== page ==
Malnutrition—and particularly protein deficiency—remains a challenge for many poor people across West Africa, compromising or stunting the physical and mental development of millions of children. While overall nutrition has improved across the continent, sufficient protein consumption remains a challenge.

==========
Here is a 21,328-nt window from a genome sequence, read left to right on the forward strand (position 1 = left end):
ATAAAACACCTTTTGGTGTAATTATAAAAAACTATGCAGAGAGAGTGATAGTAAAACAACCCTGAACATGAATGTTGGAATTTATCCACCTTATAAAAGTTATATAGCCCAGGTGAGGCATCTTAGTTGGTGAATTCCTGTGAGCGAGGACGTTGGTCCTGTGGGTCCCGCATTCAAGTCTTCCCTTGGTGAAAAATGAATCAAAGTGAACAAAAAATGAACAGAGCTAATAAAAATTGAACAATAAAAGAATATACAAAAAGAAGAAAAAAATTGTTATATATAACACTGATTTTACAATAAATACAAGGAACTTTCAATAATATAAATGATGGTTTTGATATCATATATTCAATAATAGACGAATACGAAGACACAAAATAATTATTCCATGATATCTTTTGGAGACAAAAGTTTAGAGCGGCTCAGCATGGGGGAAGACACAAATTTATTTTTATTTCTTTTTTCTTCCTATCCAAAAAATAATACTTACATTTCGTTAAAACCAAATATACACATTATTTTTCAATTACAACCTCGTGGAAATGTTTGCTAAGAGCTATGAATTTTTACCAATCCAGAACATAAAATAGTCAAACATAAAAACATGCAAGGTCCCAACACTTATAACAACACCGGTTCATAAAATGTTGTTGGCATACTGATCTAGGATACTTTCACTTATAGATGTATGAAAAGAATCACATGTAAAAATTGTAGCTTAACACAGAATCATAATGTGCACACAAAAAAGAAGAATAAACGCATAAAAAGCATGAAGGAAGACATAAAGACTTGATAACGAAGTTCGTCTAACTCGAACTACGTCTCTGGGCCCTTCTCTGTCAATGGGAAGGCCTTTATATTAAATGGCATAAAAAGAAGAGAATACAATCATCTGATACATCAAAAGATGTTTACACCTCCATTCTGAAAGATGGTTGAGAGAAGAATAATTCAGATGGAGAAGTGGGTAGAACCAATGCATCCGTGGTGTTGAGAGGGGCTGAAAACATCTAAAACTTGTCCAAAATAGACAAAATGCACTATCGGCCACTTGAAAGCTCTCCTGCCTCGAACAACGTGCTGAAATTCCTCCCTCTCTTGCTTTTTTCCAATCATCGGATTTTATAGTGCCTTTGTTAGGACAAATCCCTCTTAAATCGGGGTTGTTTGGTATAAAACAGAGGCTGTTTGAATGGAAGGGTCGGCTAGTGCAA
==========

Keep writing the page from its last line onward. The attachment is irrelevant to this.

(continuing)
A recent issue of the West Africa Trends newsletter, a trend monitoring report from the African Center for Economic Transformation, investigated the potential for locally produced bushmeat—the common term for the meat of wild animals—to provide protein and improved nutrition for many poor households in the region. Often the primary source of animal protein for many communities, bushmeat’s demand has made the supply unsustainable, endangering the ecosystems where wild animal populations live, and potentially driving some species to extinction. To meet the demand, while mitigating the environmental stress, commercial breeding of grass cutters (cane rats), squirrels, certain types of birds, and insects are being explored. With education, regulation, and the support of the public-private sector, development of innovative breeding methods could generate a sustainable supply of bushmeat and provide poor farmers an opportunity to sell in premium urban markets, where it is considered a delicacy.